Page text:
Wednesday, November 13, 2013

Doomsday: US Cities

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San Bernardino, CA: filed for bankruptcy earlier this year (2015); now has a $1 million must-pay bill it can't afford. Asking for help.
Officials in San Bernardino, which has been struggling to recover from bankruptcy over the last three years, are hopeful that added costs from its response to the deadliest terrorist attack on U.S. soil since 9/11 will not further erode the city's delicate finances.
The city has incurred up to $1 million in unforeseen expenses — from the added cost of deploying police officers on extended shifts to responding to ultimately unfounded reports of new threats.
Houston, TX: first time Houston is on the list? Pensions.

Baltimore, MD: the city records its 300th homicide victim, just months after calling in the Feds to help. 

Ferguson, MO: facing insolvency (predicted, see below, scroll down);  September 21, 2015
Ferguson could become insolvent by the 2017 fiscal year, the credit-rating company said. The rating cut reflects “severe and rapid deterioration of the city’s financial position, possible depletion of fund balances in the near term, and limited options for restoring fiscal stability,” Moody’s said.
Chicago: Emanuel set to call for highest property tax raise in history to pay for police/fire pensions; will start charging $10 - $12 for garbage pick-up; will add $1 or so for taxi rides. September 3, 2015. Update: specifics spelled out. September 21, 2015.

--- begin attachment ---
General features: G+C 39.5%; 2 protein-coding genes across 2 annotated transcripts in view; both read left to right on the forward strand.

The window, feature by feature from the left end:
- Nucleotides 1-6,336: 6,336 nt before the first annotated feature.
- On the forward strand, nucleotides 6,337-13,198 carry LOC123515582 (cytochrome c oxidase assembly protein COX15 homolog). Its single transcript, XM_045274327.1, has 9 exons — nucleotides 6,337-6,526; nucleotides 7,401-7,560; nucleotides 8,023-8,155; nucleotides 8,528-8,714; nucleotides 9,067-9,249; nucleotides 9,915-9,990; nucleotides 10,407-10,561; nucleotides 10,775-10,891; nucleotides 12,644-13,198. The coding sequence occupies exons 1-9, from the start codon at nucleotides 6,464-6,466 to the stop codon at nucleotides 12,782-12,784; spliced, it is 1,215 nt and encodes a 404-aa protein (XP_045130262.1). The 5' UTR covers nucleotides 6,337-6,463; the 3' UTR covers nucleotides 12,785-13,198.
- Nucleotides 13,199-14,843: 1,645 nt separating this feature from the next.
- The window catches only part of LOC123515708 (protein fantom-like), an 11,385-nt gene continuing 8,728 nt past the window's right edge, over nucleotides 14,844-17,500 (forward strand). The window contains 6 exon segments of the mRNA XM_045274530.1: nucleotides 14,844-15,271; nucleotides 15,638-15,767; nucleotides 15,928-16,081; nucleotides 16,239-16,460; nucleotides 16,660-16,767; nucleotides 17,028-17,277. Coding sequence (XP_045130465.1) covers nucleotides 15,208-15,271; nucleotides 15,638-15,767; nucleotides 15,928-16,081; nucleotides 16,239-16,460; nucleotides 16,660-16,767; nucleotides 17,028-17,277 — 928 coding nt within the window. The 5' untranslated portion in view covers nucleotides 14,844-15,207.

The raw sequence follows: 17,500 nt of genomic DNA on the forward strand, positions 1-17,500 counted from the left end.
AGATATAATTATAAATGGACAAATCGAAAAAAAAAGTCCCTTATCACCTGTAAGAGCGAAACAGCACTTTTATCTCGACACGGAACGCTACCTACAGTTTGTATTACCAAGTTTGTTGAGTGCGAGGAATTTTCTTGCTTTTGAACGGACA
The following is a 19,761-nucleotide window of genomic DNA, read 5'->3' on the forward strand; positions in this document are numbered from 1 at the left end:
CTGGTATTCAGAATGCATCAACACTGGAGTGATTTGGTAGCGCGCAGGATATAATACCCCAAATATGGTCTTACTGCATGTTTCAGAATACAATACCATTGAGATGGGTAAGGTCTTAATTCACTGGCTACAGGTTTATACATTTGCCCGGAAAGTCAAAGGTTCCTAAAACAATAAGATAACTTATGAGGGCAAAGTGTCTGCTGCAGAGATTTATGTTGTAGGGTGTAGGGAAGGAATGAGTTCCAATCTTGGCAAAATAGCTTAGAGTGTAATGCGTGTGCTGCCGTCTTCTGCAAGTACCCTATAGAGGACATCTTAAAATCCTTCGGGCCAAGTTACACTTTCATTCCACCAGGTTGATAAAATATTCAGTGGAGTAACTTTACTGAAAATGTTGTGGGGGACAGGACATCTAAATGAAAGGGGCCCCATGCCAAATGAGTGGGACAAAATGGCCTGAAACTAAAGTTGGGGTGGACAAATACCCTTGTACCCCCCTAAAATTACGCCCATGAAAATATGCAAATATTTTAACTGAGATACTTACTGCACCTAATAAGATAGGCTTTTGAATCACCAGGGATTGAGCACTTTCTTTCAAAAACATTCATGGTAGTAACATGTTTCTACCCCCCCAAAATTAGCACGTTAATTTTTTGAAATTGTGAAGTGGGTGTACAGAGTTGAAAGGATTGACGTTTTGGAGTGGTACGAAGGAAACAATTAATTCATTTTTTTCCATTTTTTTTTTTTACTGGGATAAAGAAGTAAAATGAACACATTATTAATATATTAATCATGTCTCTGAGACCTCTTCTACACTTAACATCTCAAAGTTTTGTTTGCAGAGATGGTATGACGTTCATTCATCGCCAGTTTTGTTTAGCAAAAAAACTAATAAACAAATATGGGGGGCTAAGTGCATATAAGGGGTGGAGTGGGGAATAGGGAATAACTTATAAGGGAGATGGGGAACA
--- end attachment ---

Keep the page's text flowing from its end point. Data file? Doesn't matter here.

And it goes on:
Chicago: public school system in trouble; 1,400 jobs cut; June 30, 2015. 

San Bernardino, CA: special report, Los Angeles Times, sad, sad story. It begins:  San Bernardino, once a sturdy, middle class "All-America City," is now bankrupt, the poorest city of its size in California, and a symbol of the nation's worst urban woes.
Of the 100 biggest cities in the U.S., San Bernardino, 60 miles east of Los Angeles, was ranked the second-poorest in the nation in the 2010 census, behind Detroit. Two years later it filed for bankruptcy. Last month the City Council approved a 77-page plan that it hopes will move the city toward solvency, in part by making residents pay higher taxes and fees while further cutting their services.
San Bernardino, CA: CalPERs wins; city loses; still hasn't filed final bankruptcy plan, May 12, 2015. 

Atlantic City, NJ: six notches deeper into junk territory, January 13, 2015.

Chicago, IL: Moody's drops Chicago's credit rating to "junk" status, May 12, 2015

Milwaukee, WI: violence spiraling out of control, May 7, 2015.

Stockton, CA: coming out of bankruptcy, March 17, 2015.

San Bernardino, CA: update on bankruptcy, March 17, 2015.

Ferguson, MO: unable to prove the white cop on black killing was racially motivated, Attorney General will bankrupt the city, threatening to dismantle the police department.

Chicago, IL: downgraded. Bonds just two steps above junk status. February 27, 2015.

Detroit, MI: entire power grid goes down. December 2, 2014. No explanation. 

Stockton, CA: a federal judge rules that public sector pensions are not protected when a city declares bankruptcy. October 1, 2014.

Atlantic City, NJ: Moody's cuts credit rating two steps to junk for Atlantic City -- July 24, 2014. First mentioned (in passing) back in December, 2013.

Long Beach, CA: Boeing to shut down C-17 plant three months early. About 2,000 workers support the C-17 program in California. First time Long Beach makes the Doomsday: Cities list.

NYC, NY: Municipal health care system budget deficit will more than triple to $1.4 billion in four years. February 25, 2014.

Chicago, IL: Chicago workers protest as pension crisis brews. After years of avoiding the issue, the city of Chicago is facing a massive spike in its annual bill for the pensions it promised current and retired workers. Next year, the city's required contribution will more than double to $1.07 billion. February 19, 2014.